Taylor's Twins Talk

Focusing on the Twins, with a few ramblings on other things that catch my attention

Wednesday, December 13, 2006

Non-Tender Surprises

UPDATE II: Well, that didn't take long - Luis Rodriguez is back in the fold, and Alejandro Machado's tenuous hold on a roster spot is once again in serious jeopardy. I'm going to try to find out how non-tendering a player, and then immediately re-signing him, benefits a team - the Twins did the same thing with Rodriguez last year. If anybody knows why this was done, please let me know! I'm completely in the dark.

The Twins website is suggesting that non-tendering Luis Rodriguez may have been nothing more than a "paper move" - one that will be rectified soon by re-signing Rodriguez to a contract. I guess this is what happened last year - Rodriguez was non-tendered and quickly re-signed. I'm not sure what the utility of this would be - if the plan is to bring him back, why not just offer him a contract? Time will tell whether or not this in fact happens - frankly, non-tendering Rodriguez made a good deal of sense to me, so if the Twins bring him back into the fold I'll scratch my head a little bit. Now on to the original post:

The Minnesota Twins offered contracts to all of their arbitration eligible players yesterday, but made the (sort-of) surprising decision not to offer contracts to IF Luis Rodriguez and RHP Willie Eyre, making them free agents.

Let me clarify something before I move on. The non-tender deadline is viewed as a deadline for arbitration eligible players, but of course it applies to everyone on the team who is not under contract. Players who have less than 3 years of service time at the Major League level, and so are not arbitration eligible, must also be offered contracts for the next season by the non-tender deadline. Typically, players are kept around until a team is forced to make a tough decision on them due to arbitration eligibility, because players have very little leverage before that point and the team could essentially offer them a weak contract and keep them around. However, there really is no point to keep players who take up roster spots without providing a significant benefit to the team. Incidentally, I was going to post something on who the Twins would take off the roster if they made any additions, because they were at 40 players on the 40-man roster; these moves have made that unnecessary, as the roster is once again sitting at 38.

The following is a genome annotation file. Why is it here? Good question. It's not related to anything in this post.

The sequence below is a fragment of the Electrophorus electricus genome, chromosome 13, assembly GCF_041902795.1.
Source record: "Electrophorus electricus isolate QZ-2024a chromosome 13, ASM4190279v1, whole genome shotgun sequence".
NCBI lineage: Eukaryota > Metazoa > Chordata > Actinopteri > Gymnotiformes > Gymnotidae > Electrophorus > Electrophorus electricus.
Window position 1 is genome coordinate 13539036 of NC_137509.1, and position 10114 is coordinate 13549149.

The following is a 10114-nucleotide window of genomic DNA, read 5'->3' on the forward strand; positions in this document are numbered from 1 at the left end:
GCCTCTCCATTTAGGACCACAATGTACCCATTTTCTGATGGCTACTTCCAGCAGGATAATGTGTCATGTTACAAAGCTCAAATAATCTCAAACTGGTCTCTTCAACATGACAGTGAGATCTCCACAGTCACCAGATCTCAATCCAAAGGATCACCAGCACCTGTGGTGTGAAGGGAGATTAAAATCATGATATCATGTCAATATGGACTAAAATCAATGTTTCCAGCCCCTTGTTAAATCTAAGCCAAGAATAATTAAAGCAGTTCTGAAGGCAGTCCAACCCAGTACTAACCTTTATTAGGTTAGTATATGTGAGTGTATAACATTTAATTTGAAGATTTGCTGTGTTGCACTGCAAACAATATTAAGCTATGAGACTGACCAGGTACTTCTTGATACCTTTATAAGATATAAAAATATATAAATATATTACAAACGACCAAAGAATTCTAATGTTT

So, were there good decisions? We'll start with Rodriguez. In 59 games last season, Rodriguez hit .235 with 2 HR and 6 RBI. He was mostly used as a 3B (29 appearances) and a 2B (14 appearances), and the signing of Jeff Cirillo obviously would have prevented him from getting much (really, any) playing time at 3B. As a result, Rodriguez became pretty superfluous. Alejandro Machado, who is primarily a 2B/SS, is a much better fit for the backup middle infielder position, and assuming he doesn't have a horrible spring training, it should be assumed that he'll make the team.

Then, there's Willie Eyre. He showed a lot of promise at AAA in 2004 and especially in 2005, but the results at the Major League level last season (5.31 ERA in 42 games; 26-22 K-BB) weren't impressive. He was already the 12th man on a staff that will usually sit at 11 men, and would have faced competition for the 12th man spot from Mike Venafro, J.D. Durbin, and others come spring training time. The Twins obviously felt that Eyre wouldn't have won that battle.

I can't say that I'm disappointed in either of these decisions; neither Rodriguez nor Eyre were going to be major contributors for the Twins in 2007, and the Twins need the roster spots more than they need the players. I just wish Lew Ford were joining them (sorry Lew!).


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